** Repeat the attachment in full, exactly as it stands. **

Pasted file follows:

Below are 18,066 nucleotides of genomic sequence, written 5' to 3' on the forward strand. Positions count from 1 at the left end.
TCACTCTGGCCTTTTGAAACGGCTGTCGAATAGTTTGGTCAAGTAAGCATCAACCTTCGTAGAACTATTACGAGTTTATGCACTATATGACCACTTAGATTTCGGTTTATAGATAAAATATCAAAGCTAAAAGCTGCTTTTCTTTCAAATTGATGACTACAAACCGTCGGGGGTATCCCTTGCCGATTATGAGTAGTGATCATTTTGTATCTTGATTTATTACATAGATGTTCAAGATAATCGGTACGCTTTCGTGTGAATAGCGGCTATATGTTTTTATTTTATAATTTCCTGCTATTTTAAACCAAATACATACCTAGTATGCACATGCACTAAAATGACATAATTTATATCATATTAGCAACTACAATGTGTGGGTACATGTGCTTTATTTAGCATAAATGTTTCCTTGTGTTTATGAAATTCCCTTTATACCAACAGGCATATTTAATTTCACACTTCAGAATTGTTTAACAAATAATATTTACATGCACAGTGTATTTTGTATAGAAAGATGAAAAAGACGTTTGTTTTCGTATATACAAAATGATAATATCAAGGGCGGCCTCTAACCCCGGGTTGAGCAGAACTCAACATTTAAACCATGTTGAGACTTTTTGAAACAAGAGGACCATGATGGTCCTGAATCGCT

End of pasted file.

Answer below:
Below are 18,066 nucleotides of genomic sequence, written 5' to 3' on the forward strand. Positions count from 1 at the left end.
TCACTCTGGCCTTTTGAAACGGCTGTCGAATAGTTTGGTCAAGTAAGCATCAACCTTCGTAGAACTATTACGAGTTTATGCACTATATGACCACTTAGATTTCGGTTTATAGATAAAATATCAAAGCTAAAAGCTGCTTTTCTTTCAAATTGATGACTACAAACCGTCGGGGGTATCCCTTGCCGATTATGAGTAGTGATCATTTTGTATCTTGATTTATTACATAGATGTTCAAGATAATCGGTACGCTTTCGTGTGAATAGCGGCTATATGTTTTTATTTTATAATTTCCTGCTATTTTAAACCAAATACATACCTAGTATGCACATGCACTAAAATGACATAATTTATATCATATTAGCAACTACAATGTGTGGGTACATGTGCTTTATTTAGCATAAATGTTTCCTTGTGTTTATGAAATTCCCTTTATACCAACAGGCATATTTAATTTCACACTTCAGAATTGTTTAACAAATAATATTTACATGCACAGTGTATTTTGTATAGAAAGATGAAAAAGACGTTTGTTTTCGTATATACAAAATGATAATATCAAGGGCGGCCTCTAACCCCGGGTTGAGCAGAACTCAACATTTAAACCATGTTGAGACTTTTTGAAACAAGAGGACCATGATGGTCCTGAATCGCT